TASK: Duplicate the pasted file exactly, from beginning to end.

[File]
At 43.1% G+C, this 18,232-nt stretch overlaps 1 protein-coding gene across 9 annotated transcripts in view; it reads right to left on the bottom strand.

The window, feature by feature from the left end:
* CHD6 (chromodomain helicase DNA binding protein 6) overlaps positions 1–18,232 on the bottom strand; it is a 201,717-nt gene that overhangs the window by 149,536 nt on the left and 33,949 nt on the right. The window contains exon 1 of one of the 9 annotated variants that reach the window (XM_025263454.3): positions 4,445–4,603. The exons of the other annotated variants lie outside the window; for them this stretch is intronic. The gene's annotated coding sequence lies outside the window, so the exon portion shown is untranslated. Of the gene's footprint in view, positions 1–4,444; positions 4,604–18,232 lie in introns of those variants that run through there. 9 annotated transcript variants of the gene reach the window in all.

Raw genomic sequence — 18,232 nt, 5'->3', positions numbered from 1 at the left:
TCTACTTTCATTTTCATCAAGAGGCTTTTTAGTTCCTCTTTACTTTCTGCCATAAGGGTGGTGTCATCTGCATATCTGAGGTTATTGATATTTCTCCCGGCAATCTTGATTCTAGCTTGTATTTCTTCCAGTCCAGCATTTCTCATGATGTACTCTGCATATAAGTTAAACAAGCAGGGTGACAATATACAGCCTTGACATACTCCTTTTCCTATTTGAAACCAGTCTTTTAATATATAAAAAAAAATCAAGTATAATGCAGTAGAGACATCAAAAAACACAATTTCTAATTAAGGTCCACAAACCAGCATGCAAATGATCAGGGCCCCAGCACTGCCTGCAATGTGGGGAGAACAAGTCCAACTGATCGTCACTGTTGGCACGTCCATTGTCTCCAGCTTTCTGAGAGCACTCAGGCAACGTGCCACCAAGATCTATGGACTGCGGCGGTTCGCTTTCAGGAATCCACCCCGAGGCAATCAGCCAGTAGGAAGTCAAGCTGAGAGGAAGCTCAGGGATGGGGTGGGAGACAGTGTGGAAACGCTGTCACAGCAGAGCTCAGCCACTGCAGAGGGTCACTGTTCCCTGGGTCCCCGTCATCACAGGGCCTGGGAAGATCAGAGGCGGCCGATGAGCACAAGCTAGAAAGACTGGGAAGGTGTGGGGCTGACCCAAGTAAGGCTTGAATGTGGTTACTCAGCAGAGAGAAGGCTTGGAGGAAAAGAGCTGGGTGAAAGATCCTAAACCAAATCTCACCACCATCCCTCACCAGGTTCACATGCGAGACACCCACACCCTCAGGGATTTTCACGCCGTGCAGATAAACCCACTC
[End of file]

At 43.1% G+C, this 18,232-nt stretch overlaps 1 protein-coding gene across 9 annotated transcripts in view; it reads right to left on the bottom strand.

The window, feature by feature from the left end:
* CHD6 (chromodomain helicase DNA binding protein 6) overlaps positions 1–18,232 on the bottom strand; it is a 201,717-nt gene that overhangs the window by 149,536 nt on the left and 33,949 nt on the right. The window contains exon 1 of one of the 9 annotated variants that reach the window (XM_025263454.3): positions 4,445–4,603. The exons of the other annotated variants lie outside the window; for them this stretch is intronic. The gene's annotated coding sequence lies outside the window, so the exon portion shown is untranslated. Of the gene's footprint in view, positions 1–4,444; positions 4,604–18,232 lie in introns of those variants that run through there. 9 annotated transcript variants of the gene reach the window in all.

Raw genomic sequence — 18,232 nt, 5'->3', positions numbered from 1 at the left:
TCTACTTTCATTTTCATCAAGAGGCTTTTTAGTTCCTCTTTACTTTCTGCCATAAGGGTGGTGTCATCTGCATATCTGAGGTTATTGATATTTCTCCCGGCAATCTTGATTCTAGCTTGTATTTCTTCCAGTCCAGCATTTCTCATGATGTACTCTGCATATAAGTTAAACAAGCAGGGTGACAATATACAGCCTTGACATACTCCTTTTCCTATTTGAAACCAGTCTTTTAATATATAAAAAAAAATCAAGTATAATGCAGTAGAGACATCAAAAAACACAATTTCTAATTAAGGTCCACAAACCAGCATGCAAATGATCAGGGCCCCAGCACTGCCTGCAATGTGGGGAGAACAAGTCCAACTGATCGTCACTGTTGGCACGTCCATTGTCTCCAGCTTTCTGAGAGCACTCAGGCAACGTGCCACCAAGATCTATGGACTGCGGCGGTTCGCTTTCAGGAATCCACCCCGAGGCAATCAGCCAGTAGGAAGTCAAGCTGAGAGGAAGCTCAGGGATGGGGTGGGAGACAGTGTGGAAACGCTGTCACAGCAGAGCTCAGCCACTGCAGAGGGTCACTGTTCCCTGGGTCCCCGTCATCACAGGGCCTGGGAAGATCAGAGGCGGCCGATGAGCACAAGCTAGAAAGACTGGGAAGGTGTGGGGCTGACCCAAGTAAGGCTTGAATGTGGTTACTCAGCAGAGAGAAGGCTTGGAGGAAAAGAGCTGGGTGAAAGATCCTAAACCAAATCTCACCACCATCCCTCACCAGGTTCACATGCGAGACACCCACACCCTCAGGGATTTTCACGCCGTGCAGATAAACCCACTC